31 SES 02, Monolingual Habitus / Multilingual Realities. Research for the Mobilisation of Multilingualism in Education: from Family to Classroom Practices (I/II)
Western education systems have traditionally depended on the fundamental myth of homogeneity of language and culture in a ‘national’ democracy. The monolingual habitus of the classroom - derived from the Bourdieuian “habitus” that refers to the embodiment of social structures that are reproduced through social practices (Bourdieu 1977) - is reflected in educational norms, structures and content of teaching that perpetuate assumptions about language and learning implicit in the idea of a national language (Gogolin 1994). This notion of normality has dramatically failed to reflect or accommodate the multicultural and multilingual realities of contemporary classrooms across Europe. Under the conditions of globalisation, encounters with multilingualism are part of everyday life. The ability to communicate in several languages is becoming increasingly important for participation within and across diverse democracies. The facilitation of individual multilingual competences and the establishment of conditions that are favourable for multilingualism are thus important tasks for education.
This overall symposium (divided into two smaller symposia) regards multilingualism as a resource for both the individual and society, which can be harnessed through empirical investigation and scholarly intervention in the classroom. Its overall objective is not just to expose the myth of the monolingual habitus, but to demonstrate how the institutionalisation of the multilingual habitus can be achieved through educational research. We take a comprehensive approach looking at multilingual skills for educational attainment across subject areas, sources of agency that mobilize those skills, multilingual development across the lifespan, and its significance for personal and economic development. Taken all together, we aim to expose the significance of multilingual skills for the individual, the classroom experience and in later life. Moreover, we will demonstrate how scholarly findings and interventions can result in changing perspectives for, on the one hand, those pupils whose multilingual abilities have been traditionally cast in a problematic light (i.e. pupils with a migration background who may speak a non-dominant language in the home) and, on the other hand, those actors with responsibility for the educational habitus (i.e. teachers, policymakers).
The central focus of the overall symposium is on multilingualism in education. We also consider some of the multilingual ‘realities’ beyond, yet critical to, classroom practices. The first symposium thus begins with a contribution on language practices in Russian, Turkish and Vietnamese families in Germany. The author highlights heterogeneous practices between generations which do not conflict with acquisition of the dominant language (here: German) for school-going children. Such findings often run contrary to education policies and the second paper examines the highly influential PISA studies in this regard. Using data from PISA 2012 the author elaborates on the reported achievement gap between native-speaking and language minority pupils, showing that multilingual practices in the family are not a disadvantage in education. The third research paper, conducted by researchers in France and Ireland, then enquires whether multilinguals have a distinct advantage in language and mathematical learning by comparing different types of multilingual learners. The role of research here is critical in establishing connections between individual multilingualism and learning and this is further highlighted in the final paper. Returning to heritage languages in Germany, it examines and seeks the development of biliteracy skills in Turkish and German for conceptual understanding.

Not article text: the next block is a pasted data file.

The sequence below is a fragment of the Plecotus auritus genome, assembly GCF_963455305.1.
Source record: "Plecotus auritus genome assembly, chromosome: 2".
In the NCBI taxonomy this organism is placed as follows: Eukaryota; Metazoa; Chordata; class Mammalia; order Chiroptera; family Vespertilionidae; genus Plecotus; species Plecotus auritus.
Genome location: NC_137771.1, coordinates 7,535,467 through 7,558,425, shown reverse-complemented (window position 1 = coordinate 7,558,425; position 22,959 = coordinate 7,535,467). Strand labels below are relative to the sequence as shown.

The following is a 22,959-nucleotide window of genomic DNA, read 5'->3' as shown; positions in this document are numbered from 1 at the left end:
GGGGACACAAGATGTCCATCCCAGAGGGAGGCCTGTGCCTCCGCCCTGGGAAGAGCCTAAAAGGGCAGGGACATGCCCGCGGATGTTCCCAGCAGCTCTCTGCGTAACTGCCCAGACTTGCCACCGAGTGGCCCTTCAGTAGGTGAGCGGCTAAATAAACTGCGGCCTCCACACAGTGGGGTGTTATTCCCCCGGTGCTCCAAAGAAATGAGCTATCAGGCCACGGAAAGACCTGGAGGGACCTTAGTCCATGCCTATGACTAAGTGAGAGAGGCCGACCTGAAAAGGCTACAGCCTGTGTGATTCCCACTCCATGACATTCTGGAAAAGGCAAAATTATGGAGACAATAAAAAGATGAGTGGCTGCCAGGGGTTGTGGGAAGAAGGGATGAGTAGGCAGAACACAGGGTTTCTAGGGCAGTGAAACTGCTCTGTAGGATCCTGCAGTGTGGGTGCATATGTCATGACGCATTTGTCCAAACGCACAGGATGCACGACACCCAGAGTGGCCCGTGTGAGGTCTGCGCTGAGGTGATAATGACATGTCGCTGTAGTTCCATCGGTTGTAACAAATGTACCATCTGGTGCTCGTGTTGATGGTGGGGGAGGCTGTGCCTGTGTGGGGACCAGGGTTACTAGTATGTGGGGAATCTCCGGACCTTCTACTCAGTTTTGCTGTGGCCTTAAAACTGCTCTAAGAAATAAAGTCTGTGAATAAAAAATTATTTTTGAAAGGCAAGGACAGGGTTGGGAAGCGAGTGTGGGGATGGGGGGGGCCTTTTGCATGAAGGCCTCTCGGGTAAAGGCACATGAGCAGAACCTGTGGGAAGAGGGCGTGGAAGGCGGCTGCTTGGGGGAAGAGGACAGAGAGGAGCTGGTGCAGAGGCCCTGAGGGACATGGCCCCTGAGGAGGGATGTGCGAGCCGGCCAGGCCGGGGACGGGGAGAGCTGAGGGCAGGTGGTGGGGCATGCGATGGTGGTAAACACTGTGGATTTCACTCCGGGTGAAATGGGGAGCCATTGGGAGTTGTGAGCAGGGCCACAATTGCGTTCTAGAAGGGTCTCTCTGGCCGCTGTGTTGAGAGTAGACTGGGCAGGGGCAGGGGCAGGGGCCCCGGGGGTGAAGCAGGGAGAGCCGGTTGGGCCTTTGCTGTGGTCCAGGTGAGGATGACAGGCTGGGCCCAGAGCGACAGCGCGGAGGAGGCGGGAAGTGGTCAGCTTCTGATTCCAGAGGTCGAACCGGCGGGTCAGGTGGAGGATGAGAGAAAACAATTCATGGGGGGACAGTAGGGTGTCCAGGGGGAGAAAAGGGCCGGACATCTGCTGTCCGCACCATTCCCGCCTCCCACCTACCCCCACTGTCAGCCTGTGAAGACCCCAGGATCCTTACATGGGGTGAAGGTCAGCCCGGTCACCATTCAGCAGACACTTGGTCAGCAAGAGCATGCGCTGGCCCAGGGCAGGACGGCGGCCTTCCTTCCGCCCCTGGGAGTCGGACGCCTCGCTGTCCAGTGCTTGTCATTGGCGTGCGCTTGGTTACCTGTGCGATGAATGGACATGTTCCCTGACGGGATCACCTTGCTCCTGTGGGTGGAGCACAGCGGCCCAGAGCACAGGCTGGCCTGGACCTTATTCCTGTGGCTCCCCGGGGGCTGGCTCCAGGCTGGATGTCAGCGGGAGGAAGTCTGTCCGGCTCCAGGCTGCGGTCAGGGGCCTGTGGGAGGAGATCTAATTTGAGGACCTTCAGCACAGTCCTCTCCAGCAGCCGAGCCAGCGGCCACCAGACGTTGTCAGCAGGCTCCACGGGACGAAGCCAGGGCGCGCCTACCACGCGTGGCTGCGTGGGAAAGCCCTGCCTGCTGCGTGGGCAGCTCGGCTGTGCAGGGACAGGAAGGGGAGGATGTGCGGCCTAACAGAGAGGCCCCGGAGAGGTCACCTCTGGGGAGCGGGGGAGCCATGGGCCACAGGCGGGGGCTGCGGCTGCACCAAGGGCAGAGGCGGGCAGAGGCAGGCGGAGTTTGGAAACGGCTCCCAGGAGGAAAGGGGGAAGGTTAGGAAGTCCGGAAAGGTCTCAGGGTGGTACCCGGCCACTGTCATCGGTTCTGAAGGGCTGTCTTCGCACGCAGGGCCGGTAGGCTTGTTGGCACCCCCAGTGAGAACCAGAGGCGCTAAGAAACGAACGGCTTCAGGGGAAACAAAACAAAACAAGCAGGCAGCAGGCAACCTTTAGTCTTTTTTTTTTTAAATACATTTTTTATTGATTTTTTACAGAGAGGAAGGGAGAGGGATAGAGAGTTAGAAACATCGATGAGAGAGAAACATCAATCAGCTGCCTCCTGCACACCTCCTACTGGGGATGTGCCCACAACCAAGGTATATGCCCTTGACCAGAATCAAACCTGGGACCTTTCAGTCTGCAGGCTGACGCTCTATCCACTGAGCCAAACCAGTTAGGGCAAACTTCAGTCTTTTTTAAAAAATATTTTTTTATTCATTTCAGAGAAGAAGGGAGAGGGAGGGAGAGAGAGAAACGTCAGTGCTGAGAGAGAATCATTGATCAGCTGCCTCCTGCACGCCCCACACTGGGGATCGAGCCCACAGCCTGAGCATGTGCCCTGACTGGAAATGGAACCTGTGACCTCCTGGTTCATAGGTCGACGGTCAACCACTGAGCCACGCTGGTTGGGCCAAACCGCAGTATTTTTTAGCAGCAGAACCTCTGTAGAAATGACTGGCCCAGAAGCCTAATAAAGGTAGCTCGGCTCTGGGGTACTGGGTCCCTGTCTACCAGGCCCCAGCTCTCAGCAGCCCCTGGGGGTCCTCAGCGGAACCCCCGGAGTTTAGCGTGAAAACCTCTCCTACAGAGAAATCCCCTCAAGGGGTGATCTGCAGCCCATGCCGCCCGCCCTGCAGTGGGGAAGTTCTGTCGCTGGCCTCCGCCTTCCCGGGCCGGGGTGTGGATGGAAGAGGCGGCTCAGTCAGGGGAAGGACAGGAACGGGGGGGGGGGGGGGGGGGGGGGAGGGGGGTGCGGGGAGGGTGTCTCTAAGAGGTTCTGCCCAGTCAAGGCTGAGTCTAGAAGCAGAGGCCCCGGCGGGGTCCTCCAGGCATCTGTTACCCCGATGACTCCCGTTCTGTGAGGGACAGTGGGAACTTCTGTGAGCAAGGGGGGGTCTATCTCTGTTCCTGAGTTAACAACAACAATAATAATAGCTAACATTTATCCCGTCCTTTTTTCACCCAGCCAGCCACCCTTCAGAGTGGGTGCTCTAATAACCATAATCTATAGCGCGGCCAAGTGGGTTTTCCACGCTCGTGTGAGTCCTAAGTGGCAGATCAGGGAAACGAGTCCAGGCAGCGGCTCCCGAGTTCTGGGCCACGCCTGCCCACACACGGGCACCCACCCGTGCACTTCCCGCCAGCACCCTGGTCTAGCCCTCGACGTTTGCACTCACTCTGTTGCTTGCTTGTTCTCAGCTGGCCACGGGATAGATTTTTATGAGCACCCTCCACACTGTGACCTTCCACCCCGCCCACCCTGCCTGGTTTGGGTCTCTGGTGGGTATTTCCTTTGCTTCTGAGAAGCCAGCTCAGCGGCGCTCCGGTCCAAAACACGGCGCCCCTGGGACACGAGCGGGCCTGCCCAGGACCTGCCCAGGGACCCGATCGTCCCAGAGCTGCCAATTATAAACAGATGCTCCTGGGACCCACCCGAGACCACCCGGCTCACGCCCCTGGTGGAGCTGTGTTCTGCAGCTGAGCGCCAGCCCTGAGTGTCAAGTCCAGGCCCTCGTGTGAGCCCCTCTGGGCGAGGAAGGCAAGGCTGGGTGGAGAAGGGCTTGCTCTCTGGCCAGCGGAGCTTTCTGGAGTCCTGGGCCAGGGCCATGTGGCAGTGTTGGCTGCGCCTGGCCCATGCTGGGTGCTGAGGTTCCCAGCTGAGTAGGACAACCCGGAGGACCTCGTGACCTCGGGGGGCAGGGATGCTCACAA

Bourdieu, P. (1991). Language and Symbolic Power. Cambridge, UK/Malden, MA: Polity Press. Gogolin, I. (1994). Der monolinguale Habitus der multilingualen Schule. Münster/New York: Waxmann.
00. Central Events (Keynotes, EERA-Panel, EERJ Round Table, Invited Sessions)
Network 1. Continuing Professional Development: Learning for Individuals, Leaders, and Organisations
Network 2. Vocational Education and Training (VETNET)
Network 3. Curriculum Innovation
Network 4. Inclusive Education
Network 5. Children and Youth at Risk and Urban Education
Network 6. Open Learning: Media, Environments and Cultures
Network 7. Social Justice and Intercultural Education
Network 8. Research on Health Education
Network 9. Assessment, Evaluation, Testing and Measurement
Network 10. Teacher Education Research
Network 11. Educational Effectiveness and Quality Assurance
Network 12. LISnet - Library and Information Science Network
Network 13. Philosophy of Education
Network 14. Communities, Families and Schooling in Educational Research
Network 15. Research Partnerships in Education
Network 16. ICT in Education and Training
Network 17. Histories of Education
Network 18. Research in Sport Pedagogy
Network 19. Ethnography
Network 20. Research in Innovative Intercultural Learning Environments
Network 22. Research in Higher Education
Network 23. Policy Studies and Politics of Education
Network 24. Mathematics Education Research
Network 25. Research on Children's Rights in Education
Network 26. Educational Leadership
Network 27. Didactics – Learning and Teaching
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